Radiolab
Radiolab
Feb 11, 2020
The Other Latif: Episode 2
Play episode · 46 min

The Other Latif

Radiolab’s Latif Nasser always believed his name was unique, singular, completely his own. Until one day when he makes a bizarre and shocking discovery. He shares his name with another man: Abdul Latif Nasser, detainee 244 at Guantanamo Bay. The U.S. government paints a terrifying picture of The Other Latif as Al-Qaeda’s top explosives expert, and one of the most important advisors to Osama bin Laden. Nasser’s lawyer claims that he was at the wrong place at the wrong time, and that he was never even in Al-Qaeda. This clash leads Radiolab’s Latif into a years-long investigation, picking apart evidence, attempting to separate fact from fiction, and trying to uncover what this man actually did or didn’t do. Along the way, Radiolab’s Latif reflects on American values and his own religious past, and wonders how his namesake, a fellow nerdy, suburban Muslim kid, may have gone down such a strikingly different path.

 

Episode 2: Morocco

Latif travels to Abdul Latif’s hometown of Casablanca, Morocco, to try and find out: was he radicalized? And if so, how? Latif begins by visiting the man’s family, but the family’s reaction to him gets complicated as Latif digs for the truth. He finds out surprising information on a political group Abdul Latif joined in his youth, his alleged onramp to extremism. Tensions escalate when Latif realizes he’s being tailed. 

Read more about Abdul Latif Nasser at the New York Times’ Guantanamo Docket. 

This episode was produced by Sarah Qari, Suzie Lechtenberg, and Latif Nasser. With help from Tarik El Barakah and Amira Karaoud. Fact checking by Diane Kelly and Margot Williams. Editing by Jad Abumrad and Soren Wheeler. Original music by Jad Abumrad, Alex Overington, and Amino Belyamani.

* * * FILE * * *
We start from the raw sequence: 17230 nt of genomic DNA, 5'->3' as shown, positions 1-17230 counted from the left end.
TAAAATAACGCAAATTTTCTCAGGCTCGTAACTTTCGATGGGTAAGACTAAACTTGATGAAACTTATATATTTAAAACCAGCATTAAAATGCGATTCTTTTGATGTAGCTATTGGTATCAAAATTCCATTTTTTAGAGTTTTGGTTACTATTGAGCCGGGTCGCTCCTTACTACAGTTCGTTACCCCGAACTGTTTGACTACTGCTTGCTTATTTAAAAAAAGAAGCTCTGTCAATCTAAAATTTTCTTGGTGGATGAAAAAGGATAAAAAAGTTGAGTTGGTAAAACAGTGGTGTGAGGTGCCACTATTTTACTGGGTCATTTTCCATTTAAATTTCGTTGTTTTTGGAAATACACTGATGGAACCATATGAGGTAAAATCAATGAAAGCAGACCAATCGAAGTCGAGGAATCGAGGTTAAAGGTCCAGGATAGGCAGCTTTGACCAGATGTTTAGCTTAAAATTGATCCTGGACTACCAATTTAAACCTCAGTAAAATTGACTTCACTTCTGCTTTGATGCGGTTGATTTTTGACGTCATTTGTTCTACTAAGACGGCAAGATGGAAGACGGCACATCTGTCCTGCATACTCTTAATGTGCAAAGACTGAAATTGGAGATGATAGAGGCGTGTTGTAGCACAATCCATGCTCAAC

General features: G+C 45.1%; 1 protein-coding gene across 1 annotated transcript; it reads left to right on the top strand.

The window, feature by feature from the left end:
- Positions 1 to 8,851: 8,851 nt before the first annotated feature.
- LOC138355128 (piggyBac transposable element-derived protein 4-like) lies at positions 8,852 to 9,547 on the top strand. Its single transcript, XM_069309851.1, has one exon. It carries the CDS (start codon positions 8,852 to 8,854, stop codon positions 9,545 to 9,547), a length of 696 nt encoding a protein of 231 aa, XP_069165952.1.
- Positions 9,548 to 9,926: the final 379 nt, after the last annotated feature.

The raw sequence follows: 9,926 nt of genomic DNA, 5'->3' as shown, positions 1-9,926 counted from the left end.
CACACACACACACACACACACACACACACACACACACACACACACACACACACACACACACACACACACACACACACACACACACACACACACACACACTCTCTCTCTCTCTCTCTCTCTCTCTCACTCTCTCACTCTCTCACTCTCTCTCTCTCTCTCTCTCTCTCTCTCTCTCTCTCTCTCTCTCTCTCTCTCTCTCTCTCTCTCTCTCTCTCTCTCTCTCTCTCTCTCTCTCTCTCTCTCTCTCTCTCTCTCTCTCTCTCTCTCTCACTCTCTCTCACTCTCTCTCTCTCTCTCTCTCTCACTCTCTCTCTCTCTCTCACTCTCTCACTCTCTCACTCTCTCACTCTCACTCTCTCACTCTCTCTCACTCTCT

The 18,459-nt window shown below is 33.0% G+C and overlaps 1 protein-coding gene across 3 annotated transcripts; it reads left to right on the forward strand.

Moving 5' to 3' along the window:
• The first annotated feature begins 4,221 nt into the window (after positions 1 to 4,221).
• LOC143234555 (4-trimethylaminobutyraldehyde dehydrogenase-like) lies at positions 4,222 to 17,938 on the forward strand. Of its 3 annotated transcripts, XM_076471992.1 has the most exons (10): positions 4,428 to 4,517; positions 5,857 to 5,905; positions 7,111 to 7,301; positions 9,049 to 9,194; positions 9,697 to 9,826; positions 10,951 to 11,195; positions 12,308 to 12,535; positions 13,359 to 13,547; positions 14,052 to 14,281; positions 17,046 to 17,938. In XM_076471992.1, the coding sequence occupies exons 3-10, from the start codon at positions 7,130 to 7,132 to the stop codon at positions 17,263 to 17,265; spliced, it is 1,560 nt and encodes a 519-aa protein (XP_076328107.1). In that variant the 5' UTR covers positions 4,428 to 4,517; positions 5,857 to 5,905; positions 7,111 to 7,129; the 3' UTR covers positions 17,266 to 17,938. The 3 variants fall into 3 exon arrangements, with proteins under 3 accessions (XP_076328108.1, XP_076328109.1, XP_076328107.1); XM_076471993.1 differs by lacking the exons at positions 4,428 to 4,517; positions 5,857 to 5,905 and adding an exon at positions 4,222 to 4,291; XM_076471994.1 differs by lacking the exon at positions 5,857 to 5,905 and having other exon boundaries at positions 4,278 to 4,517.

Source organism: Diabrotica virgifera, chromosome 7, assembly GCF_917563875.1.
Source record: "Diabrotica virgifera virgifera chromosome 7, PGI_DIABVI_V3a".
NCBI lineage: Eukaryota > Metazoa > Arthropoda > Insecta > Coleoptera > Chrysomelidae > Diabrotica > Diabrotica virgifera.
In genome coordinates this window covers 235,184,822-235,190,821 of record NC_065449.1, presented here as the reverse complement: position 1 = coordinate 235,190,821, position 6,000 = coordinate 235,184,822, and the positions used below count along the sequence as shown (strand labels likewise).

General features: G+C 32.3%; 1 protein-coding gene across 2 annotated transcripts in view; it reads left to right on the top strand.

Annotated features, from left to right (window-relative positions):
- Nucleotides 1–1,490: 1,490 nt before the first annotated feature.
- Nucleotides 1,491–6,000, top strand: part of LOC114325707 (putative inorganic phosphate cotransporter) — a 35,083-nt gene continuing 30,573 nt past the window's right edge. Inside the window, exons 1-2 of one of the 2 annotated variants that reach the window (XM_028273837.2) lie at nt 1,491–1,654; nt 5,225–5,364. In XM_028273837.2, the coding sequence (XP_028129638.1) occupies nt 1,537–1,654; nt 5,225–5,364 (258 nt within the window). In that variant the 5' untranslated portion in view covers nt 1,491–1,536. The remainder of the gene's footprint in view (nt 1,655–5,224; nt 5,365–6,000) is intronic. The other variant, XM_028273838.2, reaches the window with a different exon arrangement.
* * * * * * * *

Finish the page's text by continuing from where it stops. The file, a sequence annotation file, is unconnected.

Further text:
Support Radiolab today at Radiolab.org/donate

Science Vs
Science Vs
Gimlet
Reparations: How Could It Work?
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32 min
Trump, Inc.
Trump, Inc.
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Trump, Inc.
Go to New York Magazine to read our list of insiders who profited off the Trump presidency. On April 30, 2018, nine top executives from T-Mobile checked in to the Trump International Hotel in Washington, D.C., with their names on a list of VIP arrivals. They landed in Washington at a critical moment: Just the day before, T-Mobile had announced plans for a merger with Sprint. To complete the deal, the company needed approval from the Justice Department, one block away on Pennsylvania Avenue. Hanging out in the lobby in his trademark hot-pink-and-black T-Mobile hoodie, then CEO John Legere was instantly recognizable to hotel guests. His company wasn’t just patronizing the president’s hotel. It was advertising that it was doing so. That evening, in a closed-door suite just off the hotel lobby, a small group of political donors got to have dinner with the president of the United States. 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36 min
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